Building bridges between imaging and other image- and report-dependent departments is the focus of the annual meeting of the Society for Imaging Informatics in Medicine (SIIM) that rolls into Charlotte, N.C., from June 4 to 7. Four days of educational sessions and discussions explore developments in the field of imaging informatics and the role of this field in building a bridge between radiology and other medical disciplines. This year’s program has been restructured and updated to offer different types of learning and a more interactive focus with an emphasis on problem-solving and solutions users can take home to their facilities.
The 2009 SIIM program has been re-structured to spotlight core focus areas in nine learning tracks and the tools for implementing solutions for attendees to take back home and share with colleagues. The nine tracks include: Basics of Imaging Informatics; Communicating Results; Image Acquisition and Management; Advanced Visualization; Enterprise Imaging; PACS Operations; Breast Imaging Informatics; Imaging Center PACS; and Interoperability and Integration. They are each divided into three components—an educational session, a scientific session and an applied learning session.
Among the session objectives is the communication of imaging study results and understanding the multiple interlocking communication cycles beginning with order entry through final result delivery. Also to be discussed are the implications of storing images for post-processing using CAD and high-end image processing applications, as well as the economic principles of 3D labs.
Among some of the learning track highlights are:
Thursday, June 4th
“Professionalism in the Radiology Reading Room: Respect for Patients in the Era of Radiology at a Distance” at 1:45 p.m.; “Design Classification System for Computer-Aided Diagnosis in CT Colonography” at 11:00 a.m.; and “Understanding Image Quality in a Digital Environment” at 4:15 p.m.
In a separate general session taking place on June 4th, presenters will simulate a demonstration of the multiple interlocking communications cycles in medical imaging from order entry through final result delivery. Deficiencies in current state-of-the-art communication will be pointed out, solutions using technology enhancements and workflow changes will be proposed and ideal communication workflow will be demonstrated.
Friday, June 5th
“Evaluating the Effect of a Voice-Controlled PACS Workstation on Radiologist Performance” at 1:30 p.m., “Evaluation of a Collaboration Platform for Interactive Diagnosis between Radiology and Pathology” at 8:45 a.m., “PACS Audit Data: It’s Not Just for HIPAA Anymore” at 4:30 p.m.; and “Why Are We Still Entering Data Manually? Workflow in the Era of IHE” at 3:30 p.m.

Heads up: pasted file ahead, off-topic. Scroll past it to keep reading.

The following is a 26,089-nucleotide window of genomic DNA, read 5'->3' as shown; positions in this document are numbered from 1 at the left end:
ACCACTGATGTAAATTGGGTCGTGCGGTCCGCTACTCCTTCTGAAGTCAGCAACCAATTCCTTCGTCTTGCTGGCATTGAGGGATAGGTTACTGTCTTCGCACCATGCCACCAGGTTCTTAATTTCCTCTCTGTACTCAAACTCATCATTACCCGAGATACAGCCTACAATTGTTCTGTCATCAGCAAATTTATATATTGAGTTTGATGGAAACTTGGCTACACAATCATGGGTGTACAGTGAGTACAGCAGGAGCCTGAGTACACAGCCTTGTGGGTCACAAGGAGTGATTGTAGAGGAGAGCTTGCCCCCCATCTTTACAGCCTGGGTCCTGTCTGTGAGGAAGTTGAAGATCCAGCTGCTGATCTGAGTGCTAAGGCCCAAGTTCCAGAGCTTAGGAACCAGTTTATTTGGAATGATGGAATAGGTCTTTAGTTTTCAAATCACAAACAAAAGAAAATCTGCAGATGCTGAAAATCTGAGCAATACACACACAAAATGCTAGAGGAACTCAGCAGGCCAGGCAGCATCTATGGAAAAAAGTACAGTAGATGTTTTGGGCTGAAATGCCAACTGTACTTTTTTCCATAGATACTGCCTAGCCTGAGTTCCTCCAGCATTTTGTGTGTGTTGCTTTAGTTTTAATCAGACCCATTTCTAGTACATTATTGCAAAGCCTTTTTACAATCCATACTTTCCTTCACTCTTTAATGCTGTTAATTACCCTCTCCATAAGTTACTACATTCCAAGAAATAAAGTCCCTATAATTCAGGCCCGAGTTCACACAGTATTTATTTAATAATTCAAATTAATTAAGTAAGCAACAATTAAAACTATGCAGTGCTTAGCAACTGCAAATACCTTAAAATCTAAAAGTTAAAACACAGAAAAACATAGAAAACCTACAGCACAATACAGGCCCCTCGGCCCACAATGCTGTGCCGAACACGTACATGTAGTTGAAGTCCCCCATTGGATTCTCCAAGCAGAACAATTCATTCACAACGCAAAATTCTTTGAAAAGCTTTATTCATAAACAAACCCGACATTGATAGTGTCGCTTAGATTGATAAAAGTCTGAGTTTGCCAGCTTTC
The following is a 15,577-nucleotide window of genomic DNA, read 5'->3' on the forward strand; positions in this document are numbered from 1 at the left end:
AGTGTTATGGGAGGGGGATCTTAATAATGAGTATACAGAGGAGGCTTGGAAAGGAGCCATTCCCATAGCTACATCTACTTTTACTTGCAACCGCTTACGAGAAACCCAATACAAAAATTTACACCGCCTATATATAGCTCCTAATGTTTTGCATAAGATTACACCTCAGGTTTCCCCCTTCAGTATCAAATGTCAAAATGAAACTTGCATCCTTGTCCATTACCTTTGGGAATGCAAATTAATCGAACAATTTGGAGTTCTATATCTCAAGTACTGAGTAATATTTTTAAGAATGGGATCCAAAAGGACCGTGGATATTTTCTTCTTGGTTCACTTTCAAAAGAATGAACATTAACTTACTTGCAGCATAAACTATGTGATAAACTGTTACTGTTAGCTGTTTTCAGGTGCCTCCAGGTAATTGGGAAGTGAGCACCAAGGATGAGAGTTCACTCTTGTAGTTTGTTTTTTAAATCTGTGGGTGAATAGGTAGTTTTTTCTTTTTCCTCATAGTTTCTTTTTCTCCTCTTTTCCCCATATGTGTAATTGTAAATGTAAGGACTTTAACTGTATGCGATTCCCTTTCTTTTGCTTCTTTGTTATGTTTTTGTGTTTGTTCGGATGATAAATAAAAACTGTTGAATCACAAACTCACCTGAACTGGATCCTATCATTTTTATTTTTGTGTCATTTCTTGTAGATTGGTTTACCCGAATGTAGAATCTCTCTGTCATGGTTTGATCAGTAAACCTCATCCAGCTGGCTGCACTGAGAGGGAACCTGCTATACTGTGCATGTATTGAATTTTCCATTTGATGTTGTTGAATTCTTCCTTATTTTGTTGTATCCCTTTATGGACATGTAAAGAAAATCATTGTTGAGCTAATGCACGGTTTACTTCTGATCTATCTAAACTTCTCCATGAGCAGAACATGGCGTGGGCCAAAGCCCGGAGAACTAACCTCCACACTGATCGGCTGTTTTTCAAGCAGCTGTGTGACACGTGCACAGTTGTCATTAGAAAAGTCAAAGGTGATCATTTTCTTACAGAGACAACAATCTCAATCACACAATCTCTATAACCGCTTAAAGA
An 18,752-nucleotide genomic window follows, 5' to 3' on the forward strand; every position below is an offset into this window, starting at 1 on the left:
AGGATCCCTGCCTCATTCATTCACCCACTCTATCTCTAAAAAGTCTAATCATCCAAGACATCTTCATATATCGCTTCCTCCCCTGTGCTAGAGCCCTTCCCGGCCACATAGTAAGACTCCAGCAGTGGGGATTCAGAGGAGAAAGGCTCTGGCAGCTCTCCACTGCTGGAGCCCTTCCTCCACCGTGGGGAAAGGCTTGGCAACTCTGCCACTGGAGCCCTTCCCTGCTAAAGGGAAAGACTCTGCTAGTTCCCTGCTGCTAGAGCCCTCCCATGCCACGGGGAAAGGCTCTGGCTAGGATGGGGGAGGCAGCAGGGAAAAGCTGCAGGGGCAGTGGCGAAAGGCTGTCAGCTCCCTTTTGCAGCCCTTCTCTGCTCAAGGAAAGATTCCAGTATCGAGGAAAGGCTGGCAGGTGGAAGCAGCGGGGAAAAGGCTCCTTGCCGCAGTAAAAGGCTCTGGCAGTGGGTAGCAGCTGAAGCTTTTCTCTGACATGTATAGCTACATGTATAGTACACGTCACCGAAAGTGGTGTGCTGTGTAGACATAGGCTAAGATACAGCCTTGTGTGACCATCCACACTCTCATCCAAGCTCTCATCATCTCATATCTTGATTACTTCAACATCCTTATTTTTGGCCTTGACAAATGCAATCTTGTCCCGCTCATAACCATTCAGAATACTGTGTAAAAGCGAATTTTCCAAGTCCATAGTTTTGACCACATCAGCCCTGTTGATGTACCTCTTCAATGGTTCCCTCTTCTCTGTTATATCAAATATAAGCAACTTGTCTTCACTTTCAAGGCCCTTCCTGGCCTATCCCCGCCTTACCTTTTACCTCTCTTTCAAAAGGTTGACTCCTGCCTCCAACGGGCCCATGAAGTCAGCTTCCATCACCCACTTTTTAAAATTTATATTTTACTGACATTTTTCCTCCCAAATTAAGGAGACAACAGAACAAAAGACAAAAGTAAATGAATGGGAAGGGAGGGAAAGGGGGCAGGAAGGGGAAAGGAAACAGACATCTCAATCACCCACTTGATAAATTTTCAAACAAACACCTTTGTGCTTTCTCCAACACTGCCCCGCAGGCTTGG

Saturday, June 6th
“PACS Workflow and IT Infrastructure within an Imaging Center Environment” at 10:15 a.m.; “Cross-Enterprise Image Sharing and Accessibility Panel” at 1:30 p.m.; and “Advanced Integration Strategies: from DICOM and HL7 to IHE and SOA” at 10:15 a.m.
In addition to the learning tracks, Henry Petroski, PhD, professor of civil engineering and professor of history from Duke University, is presenting the keynote lecture of Saturday, June 6th on looking for, designing, implementing, and improving tools and applications to deal with the massive amount of image data generated in the industry. For the closing general session, a panel of experts from the user and vendor communities will discuss how imaging IT should be properly leveraged to enhance the relevance and value of service providers rather than accelerate their commodization.
During the applied learning sessions, participants explore techniques and tools first-hand. Sessions are smaller to allow knowledge exchange in a collegial setting and to foster mentoring relationships. Sessions take several formats to explore practical imaging informatics solutions, including learning labs, interactive demos, virtual tour videos, plug fests, roundtable discussions and debates. The participants will discuss topics, including PACS/RIS replacement, IHE vs. SOA, breast imaging IHE Connectathon and imaging ownership.
This year’s program also includes 43 abstracts presented as papers in seven scientific sessions incorporated into the SIIM 2009 learning tracks. The scientific program also features poster and demonstration exhibits and the SIIM Research & Development Symposium.
On June 6th, Richard H. Wiggins, III, MD, from the University